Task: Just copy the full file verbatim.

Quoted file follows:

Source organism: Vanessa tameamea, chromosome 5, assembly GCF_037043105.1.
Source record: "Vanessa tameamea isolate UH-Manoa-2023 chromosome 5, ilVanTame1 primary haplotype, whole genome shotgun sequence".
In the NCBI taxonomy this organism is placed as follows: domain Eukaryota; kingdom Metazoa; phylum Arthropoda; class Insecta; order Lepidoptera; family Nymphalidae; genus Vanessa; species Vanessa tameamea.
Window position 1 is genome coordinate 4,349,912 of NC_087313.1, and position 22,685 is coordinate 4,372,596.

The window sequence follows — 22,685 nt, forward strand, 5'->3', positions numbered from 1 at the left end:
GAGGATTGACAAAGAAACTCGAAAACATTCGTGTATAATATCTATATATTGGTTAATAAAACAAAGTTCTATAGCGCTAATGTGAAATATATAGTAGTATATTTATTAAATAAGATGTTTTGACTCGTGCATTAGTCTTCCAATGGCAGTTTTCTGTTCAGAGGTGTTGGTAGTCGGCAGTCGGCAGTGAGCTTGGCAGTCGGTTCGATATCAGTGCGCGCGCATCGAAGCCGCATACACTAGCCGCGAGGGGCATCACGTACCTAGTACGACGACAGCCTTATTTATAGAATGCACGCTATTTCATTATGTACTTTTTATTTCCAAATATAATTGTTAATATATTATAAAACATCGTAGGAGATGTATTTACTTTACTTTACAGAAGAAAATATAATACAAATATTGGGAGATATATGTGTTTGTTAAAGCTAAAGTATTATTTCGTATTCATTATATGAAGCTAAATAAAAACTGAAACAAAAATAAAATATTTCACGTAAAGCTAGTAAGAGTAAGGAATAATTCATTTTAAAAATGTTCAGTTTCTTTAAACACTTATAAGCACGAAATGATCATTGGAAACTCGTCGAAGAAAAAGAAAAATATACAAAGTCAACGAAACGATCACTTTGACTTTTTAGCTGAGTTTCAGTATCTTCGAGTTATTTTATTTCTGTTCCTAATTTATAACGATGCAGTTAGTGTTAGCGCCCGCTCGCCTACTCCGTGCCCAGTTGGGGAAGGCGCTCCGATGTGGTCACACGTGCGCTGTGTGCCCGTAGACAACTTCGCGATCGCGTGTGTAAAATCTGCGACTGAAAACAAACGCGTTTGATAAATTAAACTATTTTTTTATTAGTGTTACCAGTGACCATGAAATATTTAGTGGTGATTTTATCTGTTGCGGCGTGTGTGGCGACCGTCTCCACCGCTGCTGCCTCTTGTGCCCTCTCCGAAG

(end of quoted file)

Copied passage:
Source organism: Vanessa tameamea, chromosome 5, assembly GCF_037043105.1.
Source record: "Vanessa tameamea isolate UH-Manoa-2023 chromosome 5, ilVanTame1 primary haplotype, whole genome shotgun sequence".
In the NCBI taxonomy this organism is placed as follows: domain Eukaryota; kingdom Metazoa; phylum Arthropoda; class Insecta; order Lepidoptera; family Nymphalidae; genus Vanessa; species Vanessa tameamea.
Window position 1 is genome coordinate 4,349,912 of NC_087313.1, and position 22,685 is coordinate 4,372,596.

The window sequence follows — 22,685 nt, forward strand, 5'->3', positions numbered from 1 at the left end:
GAGGATTGACAAAGAAACTCGAAAACATTCGTGTATAATATCTATATATTGGTTAATAAAACAAAGTTCTATAGCGCTAATGTGAAATATATAGTAGTATATTTATTAAATAAGATGTTTTGACTCGTGCATTAGTCTTCCAATGGCAGTTTTCTGTTCAGAGGTGTTGGTAGTCGGCAGTCGGCAGTGAGCTTGGCAGTCGGTTCGATATCAGTGCGCGCGCATCGAAGCCGCATACACTAGCCGCGAGGGGCATCACGTACCTAGTACGACGACAGCCTTATTTATAGAATGCACGCTATTTCATTATGTACTTTTTATTTCCAAATATAATTGTTAATATATTATAAAACATCGTAGGAGATGTATTTACTTTACTTTACAGAAGAAAATATAATACAAATATTGGGAGATATATGTGTTTGTTAAAGCTAAAGTATTATTTCGTATTCATTATATGAAGCTAAATAAAAACTGAAACAAAAATAAAATATTTCACGTAAAGCTAGTAAGAGTAAGGAATAATTCATTTTAAAAATGTTCAGTTTCTTTAAACACTTATAAGCACGAAATGATCATTGGAAACTCGTCGAAGAAAAAGAAAAATATACAAAGTCAACGAAACGATCACTTTGACTTTTTAGCTGAGTTTCAGTATCTTCGAGTTATTTTATTTCTGTTCCTAATTTATAACGATGCAGTTAGTGTTAGCGCCCGCTCGCCTACTCCGTGCCCAGTTGGGGAAGGCGCTCCGATGTGGTCACACGTGCGCTGTGTGCCCGTAGACAACTTCGCGATCGCGTGTGTAAAATCTGCGACTGAAAACAAACGCGTTTGATAAATTAAACTATTTTTTTATTAGTGTTACCAGTGACCATGAAATATTTAGTGGTGATTTTATCTGTTGCGGCGTGTGTGGCGACCGTCTCCACCGCTGCTGCCTCTTGTGCCCTCTCCGAAG